In that vein, there’s merit to asking whether the bank’s shares are worth investing in via your Supplementary Retirement Scheme (SRS). First, though, we should remind ourselves why the SRS is an ideal way to invest your extra savings.
The SRS is a great tool for both tax savings and investment, as a complementary addition to your CPF. In fact, the Singapore government introduced the scheme in 2001 to encourage residents to do exactly that; save, invest for the future and earn tax relief, all at the same time.
As a Singaporean citizen or Permanent Resident (PR), the tax-free amount you can contribute is capped at S$15,300 per year while for foreigners, it is an even more impressive S$35,700 (with overall personal income tax reliefs capped at S$80,000 per year for tax residents). Think of it this way: The more you contribute, the more tax dollars you get to keep!
It’s also interesting to note that as of the end of 2017, according to the Ministry of Finance, a whopping 33% (or S$2.69 billion) of SRS funds were sitting idle in cash. So, what does that cash yield as a return? A minuscule 0.05% per year – far below the rate of inflation. Clearly, better uses can be found for it.
The reasons to like DBS for your SRS account are manifold. Put simply, the bank has proven to be a strong long-term performer. It is riding high on a wave of digitalisation that is positioning it strongly as a fintech pioneer in the broader banking sector in Asia.
What’s more, the bank has also managed to strongly grow both its dividend and Return on Equity (ROE), with the latter reaching its highest level since 2007. Its dividend back in 2009 was S$0.56 per share, but that has now more than doubled to $1.20 per share as of its latest full-year earnings.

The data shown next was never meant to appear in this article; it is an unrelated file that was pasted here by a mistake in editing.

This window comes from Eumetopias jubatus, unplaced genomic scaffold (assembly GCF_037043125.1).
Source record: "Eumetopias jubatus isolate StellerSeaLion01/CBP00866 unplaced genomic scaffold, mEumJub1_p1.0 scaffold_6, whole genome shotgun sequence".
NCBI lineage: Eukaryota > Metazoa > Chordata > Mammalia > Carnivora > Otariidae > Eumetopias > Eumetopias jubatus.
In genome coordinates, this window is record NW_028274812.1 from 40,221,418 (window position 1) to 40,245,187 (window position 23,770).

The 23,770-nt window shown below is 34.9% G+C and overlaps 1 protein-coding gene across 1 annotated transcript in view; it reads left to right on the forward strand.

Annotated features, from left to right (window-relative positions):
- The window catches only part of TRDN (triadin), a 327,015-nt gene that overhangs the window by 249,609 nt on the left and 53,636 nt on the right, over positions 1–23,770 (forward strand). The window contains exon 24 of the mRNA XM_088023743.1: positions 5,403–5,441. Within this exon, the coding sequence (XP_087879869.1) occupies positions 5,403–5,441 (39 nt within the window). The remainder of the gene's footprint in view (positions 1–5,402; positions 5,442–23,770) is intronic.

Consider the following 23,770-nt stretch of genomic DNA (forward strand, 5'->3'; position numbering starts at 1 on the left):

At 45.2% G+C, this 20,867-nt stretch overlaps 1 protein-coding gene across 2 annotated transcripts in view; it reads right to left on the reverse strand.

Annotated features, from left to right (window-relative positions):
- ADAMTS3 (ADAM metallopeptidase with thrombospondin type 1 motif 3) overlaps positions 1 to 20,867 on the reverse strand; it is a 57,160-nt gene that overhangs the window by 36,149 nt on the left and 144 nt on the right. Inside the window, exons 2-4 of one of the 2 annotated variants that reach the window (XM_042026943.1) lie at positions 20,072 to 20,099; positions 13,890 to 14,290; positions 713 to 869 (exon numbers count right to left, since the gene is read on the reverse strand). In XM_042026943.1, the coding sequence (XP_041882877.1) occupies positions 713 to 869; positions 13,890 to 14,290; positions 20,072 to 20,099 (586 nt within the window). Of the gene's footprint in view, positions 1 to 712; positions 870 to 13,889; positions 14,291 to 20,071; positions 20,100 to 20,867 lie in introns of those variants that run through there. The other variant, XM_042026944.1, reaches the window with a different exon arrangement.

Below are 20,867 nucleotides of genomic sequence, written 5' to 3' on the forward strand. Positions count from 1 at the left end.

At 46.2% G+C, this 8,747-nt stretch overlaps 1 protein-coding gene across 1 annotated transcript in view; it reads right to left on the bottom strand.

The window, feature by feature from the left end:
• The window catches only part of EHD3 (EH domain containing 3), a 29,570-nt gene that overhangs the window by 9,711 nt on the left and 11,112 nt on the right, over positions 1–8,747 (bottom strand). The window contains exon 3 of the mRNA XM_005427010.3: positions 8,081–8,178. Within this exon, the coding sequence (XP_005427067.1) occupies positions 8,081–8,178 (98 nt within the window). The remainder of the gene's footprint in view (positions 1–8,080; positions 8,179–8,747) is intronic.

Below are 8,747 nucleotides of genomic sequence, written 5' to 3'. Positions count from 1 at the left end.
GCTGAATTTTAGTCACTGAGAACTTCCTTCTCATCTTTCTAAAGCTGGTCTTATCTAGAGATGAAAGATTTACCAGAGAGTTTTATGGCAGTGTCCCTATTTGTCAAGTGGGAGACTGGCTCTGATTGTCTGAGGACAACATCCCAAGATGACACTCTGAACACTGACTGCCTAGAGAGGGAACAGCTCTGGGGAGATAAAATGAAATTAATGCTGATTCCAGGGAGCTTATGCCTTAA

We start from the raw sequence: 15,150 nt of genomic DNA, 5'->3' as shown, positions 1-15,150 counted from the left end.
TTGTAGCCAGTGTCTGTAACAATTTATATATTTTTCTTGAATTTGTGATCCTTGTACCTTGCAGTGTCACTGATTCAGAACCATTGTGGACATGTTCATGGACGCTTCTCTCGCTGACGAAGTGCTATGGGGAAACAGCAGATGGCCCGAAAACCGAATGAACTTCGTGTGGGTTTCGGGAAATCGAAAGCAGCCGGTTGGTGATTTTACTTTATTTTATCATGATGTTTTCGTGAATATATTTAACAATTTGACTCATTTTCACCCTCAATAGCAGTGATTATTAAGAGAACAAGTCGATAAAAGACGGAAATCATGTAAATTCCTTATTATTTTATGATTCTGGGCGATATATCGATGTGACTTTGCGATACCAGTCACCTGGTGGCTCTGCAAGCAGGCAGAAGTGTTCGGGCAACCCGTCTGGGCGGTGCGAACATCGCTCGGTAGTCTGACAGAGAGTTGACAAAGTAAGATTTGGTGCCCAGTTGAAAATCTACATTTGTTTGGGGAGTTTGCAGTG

That means the stock is offering a not-too-shabby 4.4% dividend yield based on its current share price. Readers should also note that the bank still has room to grow its dividend over time as it currently only pays out around 56% of its profits as dividends.
Another angle investors should consider, particularly applicable for SRS investments, is the likelihood of a company regularly carrying out a rights issue or capital raising. Given SRS contributions are capped at the respective tax-free limits, a cash call by a company could mean having to top up your SRS account to take part or even missing out entirely – if you’ve already maxed out your annual contribution.
In this respect, DBS does well. It is a well-capitalised bank with a Core Equity Tier-1 Ratio of a robust 13.9%. The last time it carried out a rights issue? Back in 2008, and understandably so, given it was in the midst of the Global Financial Crisis.
It pays to be patient
Combine the above with the long-term investment approach you should be taking with an SRS account, and it makes sense. The investment horizon of an SRS should be measured over the lifetime of your contributions (which in the case of Singaporean residents would be up to the statutory retirement age of 62).
Just like true long-term investing in the mould of Warren Buffett, whenever you look to put your SRS money to work, it pays to be patient.
The information provided is for general information purposes only and is not intended to be personalised investment or financial advice. The Motley Fool Singapore has recommended shares of DBS Group Holdings Ltd. Motley Fool Singapore contributor Tim Phillips doesn’t own shares in any companies mentioned.